- 1. See Friedrich Hayek’s Nobel award notification here: “Friedrich August von Hayek – Facts,” NobelPrize.org, May 11, 2020, https://www.nobelprize.org/prizes/economic-sciences/1974/hayek/facts/.
- 2. For beginners, here is a list of treatments of Austrian business cycle theory that are accessible yet comprehensive: Murray Rothbard’s “Austrian Business Cycle Theory, Explained” (excerpted from his America’s Great Depression), Mises Wire, July 9, 2019, available at: https://mises.org/wire/austrian-business-cycle-theory-explained; Mark Thornton’s book The Skyscraper Curse: And How Austrian Economists Predicted Every Major Economic Crisis of the Last Century (Auburn, AL: Ludwig von Mises Institute, 2018), available at: https://mises.org/library/skyscraper-curse; Robert P. Murphy, Choice: Cooperation, Enterprise, and Human Action (Oakland, CA: Independent Institute, 2015), chap. 14; and Shawn Ritenour, Foundations of Economics: A Christian View (Eugene, OR: Wipf and Stock, 2010), chap. 13. For advanced readers, here are more technical expositions of the Austrian approach: The collection of essays The Austrian Theory of the Trade Cycle, ed. Richard M. Eberling (Auburn, AL: Ludwig von Mises Institute, 1996), available at: https://mises.org/library/austrian-theory-trade-cycle-and-other-essays; Ludwig von Mises’ collection of essays The Causes of the Economic Crisis, and Other Essays before and after the Great Depression, ed. Percy L. Greaves Jr. (Auburn, AL: Ludwig von Mises Institute, 2006), available at: https://mises.org/library/causes-economic-crisis-and-other-essays-and-after-great-depression; and Mises, Human Action: A Treatise on Economics, scholar’s ed., (1949; Auburn, AL: Ludwig von Mises Institute, 1998), chap. 20, available at: https://mises.org/library/human-action-0. For the very technical work by Hayek, see his Prices and Production, second ed. (1935; repr., New York: Augustus M. Kelly Publishers, 1967), available at: https://mises.org/library/prices-and-production. Finally, to see the Hayekian vision expressed with the toolbox of mainstream economic theory, see Roger W. Garrison’s Time and Money: The Macroeconomics of Capital Structure (New York: Routledge, 2001), as well as his excellent PowerPoint shows available at http://webhome.auburn.edu/~garriro/tam.htm.
- 3. The 2009 edition of The Theory of Money and Credit is available free from the Mises Institute at https://mises.org/library/theory-money-and-credit. See also the free study guide for the book written by the current author at: Study Guide to The Theory of Money and Credit (Auburn, AL: Ludwig von Mises Institute, 2011), https://mises.org/library/study-guide-theory-money-and-credit.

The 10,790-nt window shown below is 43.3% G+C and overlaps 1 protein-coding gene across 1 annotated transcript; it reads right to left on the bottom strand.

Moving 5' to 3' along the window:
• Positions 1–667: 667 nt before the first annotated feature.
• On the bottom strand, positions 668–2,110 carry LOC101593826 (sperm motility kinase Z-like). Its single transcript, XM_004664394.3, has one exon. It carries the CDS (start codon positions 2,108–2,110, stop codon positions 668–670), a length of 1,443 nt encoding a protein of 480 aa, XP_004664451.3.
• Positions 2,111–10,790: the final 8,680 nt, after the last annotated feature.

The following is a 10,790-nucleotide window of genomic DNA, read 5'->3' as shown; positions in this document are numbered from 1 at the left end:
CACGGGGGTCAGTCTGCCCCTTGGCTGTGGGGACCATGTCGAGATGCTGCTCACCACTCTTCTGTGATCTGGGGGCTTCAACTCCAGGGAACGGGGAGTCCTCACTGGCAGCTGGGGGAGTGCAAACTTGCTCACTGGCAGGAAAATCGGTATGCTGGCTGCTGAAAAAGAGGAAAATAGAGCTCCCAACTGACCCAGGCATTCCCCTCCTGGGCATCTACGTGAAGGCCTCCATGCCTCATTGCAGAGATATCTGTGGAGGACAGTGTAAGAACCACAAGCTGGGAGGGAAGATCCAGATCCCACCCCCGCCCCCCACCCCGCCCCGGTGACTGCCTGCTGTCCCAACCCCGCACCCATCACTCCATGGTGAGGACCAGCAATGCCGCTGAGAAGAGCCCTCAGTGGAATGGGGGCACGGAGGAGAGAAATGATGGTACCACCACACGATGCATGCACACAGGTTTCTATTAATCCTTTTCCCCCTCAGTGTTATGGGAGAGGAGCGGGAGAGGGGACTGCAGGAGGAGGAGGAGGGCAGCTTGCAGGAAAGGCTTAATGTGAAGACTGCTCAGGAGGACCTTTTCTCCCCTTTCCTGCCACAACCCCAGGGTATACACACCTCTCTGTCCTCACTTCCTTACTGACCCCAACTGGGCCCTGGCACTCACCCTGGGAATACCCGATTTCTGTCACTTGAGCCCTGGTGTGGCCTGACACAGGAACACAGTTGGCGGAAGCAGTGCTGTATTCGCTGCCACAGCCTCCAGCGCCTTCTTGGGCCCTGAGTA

- 4. In footnote 1 (p. 423) of the most recent edition of The Theory of Money and Credit, Mises writes: “Part III of the present book (pp. 261–366) is entirely devoted to the exposition of the trade-cycle theory, the doctrine that is called the monetary or circulation credit theory, sometimes also the Austrian theory.” In his 1949 English-language work Human Action, Mises titles the crucial section in chapter 20 as “8. The Monetary or Circulation Credit Theory of the Trade Cycle.”
- 5. For a discussion and links to further reading on the intra-Austrian debates on fractional reserve banking, see Robert P. Murphy, “More Than Quibbles: Problems with the Theory and History of Fractional Reserve Free Banking,” Quarterly Journal of Austrian Economics 22, no. 1 (Spring 2019): 3–25, available at https://mises.org/library/more-quibbles-problems-theory-and-history-fractional-reserve-free-banking.
- 6. For example, after laying out his framework Mises says, “Our theory of banking, like that of the Currency Principle, leads ultimately to a theory of business cycles.” The Theory of Money and Credit, trans. J.E. Baton (1912, 1953; repr., Auburn, AL: Ludwig von Mises Institute, 2009), p. 365.
- 7. In The Theory of Money and Credit Mises writes, “The issuers of the fiduciary media are able to induce an extension of the demand for them by reducing the interest demanded to a rate below the natural rate of interest, that is below that rate of interest that would be established by supply and demand if the real capital were lent in natura without the mediation of money” (pp. 306–07). However, in his exposition in Human Action Mises no longer uses this term, but instead contrasts the bank-distorted gross market rate of interest with the rate of “originary interest,” which he defines as “the difference between the valuation of present and future goods” (p. 536).